In this passage, Marlow finds himself back in Europe, from whence he came, but with a different outlook. He has developed a sort of superiority complex, stating that they could "not possibly know the things I knew", and how he "had some difficulty in restraining [himself] from laughing in their faces so full of stupid importance". He has been changed by his experiences in a foreign land, but they made him worse, not better. In the place of his joyous excitement that triggered his departure, he now has cynical condescension and a dark sadness about him.

      On another note, this is an example of the Hero's Journey Trope, in which a main character departs from his familiar land, has adventures and survives in the unfamiliar land, and then returns to his familiar land with new knowledge and character change(TV Tropes). http://static.tvtropes.org/pmwiki/pub/images/heros_journey4_8462.png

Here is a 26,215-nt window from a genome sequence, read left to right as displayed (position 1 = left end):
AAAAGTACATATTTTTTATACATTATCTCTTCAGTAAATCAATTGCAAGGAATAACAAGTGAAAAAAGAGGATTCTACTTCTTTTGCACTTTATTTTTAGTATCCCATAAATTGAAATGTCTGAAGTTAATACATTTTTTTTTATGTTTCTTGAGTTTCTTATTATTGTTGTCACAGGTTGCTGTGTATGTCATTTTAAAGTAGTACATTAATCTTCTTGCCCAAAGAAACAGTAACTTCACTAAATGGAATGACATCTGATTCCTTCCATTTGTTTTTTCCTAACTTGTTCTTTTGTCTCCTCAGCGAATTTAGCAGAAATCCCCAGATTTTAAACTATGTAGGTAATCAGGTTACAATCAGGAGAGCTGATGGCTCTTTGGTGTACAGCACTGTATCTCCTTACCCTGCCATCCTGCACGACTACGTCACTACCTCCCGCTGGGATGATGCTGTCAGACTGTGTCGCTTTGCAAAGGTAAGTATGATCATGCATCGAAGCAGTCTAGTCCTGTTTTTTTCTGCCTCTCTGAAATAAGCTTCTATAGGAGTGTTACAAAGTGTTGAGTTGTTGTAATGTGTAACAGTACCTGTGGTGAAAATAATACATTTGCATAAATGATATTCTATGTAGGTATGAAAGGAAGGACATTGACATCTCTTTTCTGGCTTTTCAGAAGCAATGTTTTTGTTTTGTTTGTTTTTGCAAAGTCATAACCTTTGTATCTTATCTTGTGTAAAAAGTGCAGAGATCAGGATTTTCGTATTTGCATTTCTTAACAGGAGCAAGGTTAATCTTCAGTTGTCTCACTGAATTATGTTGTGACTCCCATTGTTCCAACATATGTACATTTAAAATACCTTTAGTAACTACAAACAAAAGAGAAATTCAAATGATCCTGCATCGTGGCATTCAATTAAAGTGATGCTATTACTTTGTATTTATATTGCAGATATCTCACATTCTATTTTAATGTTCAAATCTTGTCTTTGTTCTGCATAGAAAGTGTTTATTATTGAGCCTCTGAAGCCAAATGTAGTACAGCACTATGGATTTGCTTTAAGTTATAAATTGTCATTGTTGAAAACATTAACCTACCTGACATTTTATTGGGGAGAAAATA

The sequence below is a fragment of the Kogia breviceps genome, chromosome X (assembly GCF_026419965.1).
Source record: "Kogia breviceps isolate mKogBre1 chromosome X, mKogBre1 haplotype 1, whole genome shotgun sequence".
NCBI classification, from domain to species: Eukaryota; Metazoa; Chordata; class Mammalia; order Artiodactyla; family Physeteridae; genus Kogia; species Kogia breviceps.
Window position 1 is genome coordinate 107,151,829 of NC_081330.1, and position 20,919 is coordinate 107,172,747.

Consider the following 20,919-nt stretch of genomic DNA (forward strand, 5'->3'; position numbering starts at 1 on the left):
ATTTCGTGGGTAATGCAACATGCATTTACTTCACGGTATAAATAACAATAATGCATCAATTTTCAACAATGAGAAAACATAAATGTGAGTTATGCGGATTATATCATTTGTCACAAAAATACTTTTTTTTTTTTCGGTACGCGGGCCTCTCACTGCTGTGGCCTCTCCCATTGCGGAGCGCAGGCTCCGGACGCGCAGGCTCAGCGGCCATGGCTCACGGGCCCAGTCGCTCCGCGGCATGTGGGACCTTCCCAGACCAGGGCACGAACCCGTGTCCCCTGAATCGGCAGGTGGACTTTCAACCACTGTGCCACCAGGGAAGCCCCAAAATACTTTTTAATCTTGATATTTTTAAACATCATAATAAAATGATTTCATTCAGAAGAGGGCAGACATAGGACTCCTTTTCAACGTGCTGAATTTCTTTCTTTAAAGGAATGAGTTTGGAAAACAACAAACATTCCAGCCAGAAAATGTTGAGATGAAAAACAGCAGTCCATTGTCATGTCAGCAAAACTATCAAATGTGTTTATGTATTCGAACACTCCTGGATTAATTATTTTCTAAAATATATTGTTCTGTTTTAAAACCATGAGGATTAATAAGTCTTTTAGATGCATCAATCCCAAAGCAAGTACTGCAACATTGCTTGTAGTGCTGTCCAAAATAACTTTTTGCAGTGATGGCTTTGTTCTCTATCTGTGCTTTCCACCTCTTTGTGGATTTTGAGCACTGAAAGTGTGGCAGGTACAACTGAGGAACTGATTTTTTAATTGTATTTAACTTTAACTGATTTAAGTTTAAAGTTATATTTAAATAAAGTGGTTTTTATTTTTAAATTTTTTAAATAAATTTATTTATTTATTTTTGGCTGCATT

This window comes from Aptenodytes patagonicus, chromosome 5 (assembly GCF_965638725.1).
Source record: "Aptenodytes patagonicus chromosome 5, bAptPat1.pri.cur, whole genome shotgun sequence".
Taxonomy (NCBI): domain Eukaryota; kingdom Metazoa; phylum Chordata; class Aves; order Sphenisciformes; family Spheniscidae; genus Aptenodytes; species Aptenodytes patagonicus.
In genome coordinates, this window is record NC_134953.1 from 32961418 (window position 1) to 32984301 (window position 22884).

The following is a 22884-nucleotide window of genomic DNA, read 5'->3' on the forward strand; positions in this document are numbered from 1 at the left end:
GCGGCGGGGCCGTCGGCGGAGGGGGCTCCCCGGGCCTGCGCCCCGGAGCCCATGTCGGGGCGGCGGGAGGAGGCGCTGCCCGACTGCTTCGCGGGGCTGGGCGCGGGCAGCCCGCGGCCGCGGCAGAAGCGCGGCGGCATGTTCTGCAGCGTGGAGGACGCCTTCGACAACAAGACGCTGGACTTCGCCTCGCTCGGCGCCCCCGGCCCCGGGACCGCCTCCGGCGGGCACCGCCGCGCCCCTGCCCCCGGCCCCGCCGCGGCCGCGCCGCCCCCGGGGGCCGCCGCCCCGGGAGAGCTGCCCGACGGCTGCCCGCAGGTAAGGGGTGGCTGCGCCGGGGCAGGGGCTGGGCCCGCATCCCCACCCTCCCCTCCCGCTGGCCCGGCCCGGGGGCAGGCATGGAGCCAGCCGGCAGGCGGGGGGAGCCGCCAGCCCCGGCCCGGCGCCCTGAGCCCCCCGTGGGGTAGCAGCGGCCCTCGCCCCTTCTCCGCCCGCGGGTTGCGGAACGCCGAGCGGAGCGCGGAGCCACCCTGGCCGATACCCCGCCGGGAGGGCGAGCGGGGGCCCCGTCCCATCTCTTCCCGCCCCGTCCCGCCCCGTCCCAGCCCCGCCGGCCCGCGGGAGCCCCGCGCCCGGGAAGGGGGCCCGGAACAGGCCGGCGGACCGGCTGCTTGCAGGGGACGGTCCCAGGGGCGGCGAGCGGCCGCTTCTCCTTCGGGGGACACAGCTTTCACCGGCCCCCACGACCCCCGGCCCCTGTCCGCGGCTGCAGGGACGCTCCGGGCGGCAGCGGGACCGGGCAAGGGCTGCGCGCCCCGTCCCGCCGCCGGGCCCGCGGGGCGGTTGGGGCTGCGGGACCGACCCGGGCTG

Bibliography

      "The Hero's Journey - TV Tropes." TV Tropes. N.p., 10 Aug. 2016. Web. 01 Sept. 2016.

  20. Aug 2016
    1. are ne

      This interaction is funny and intriguing. This was published 30 years before the suffrage movement and already you can see things are starting to change. Sherlock, although very progressive with his reason and detective skills, still sees women as inadequate. While Watson is coming around to the new way of thinking that women can have opinions and thoughts too.

    2. Tonga thought he had done somethingvery clever in killing him, for when I came up bythe rope I found him strutting about as proud as apeacock.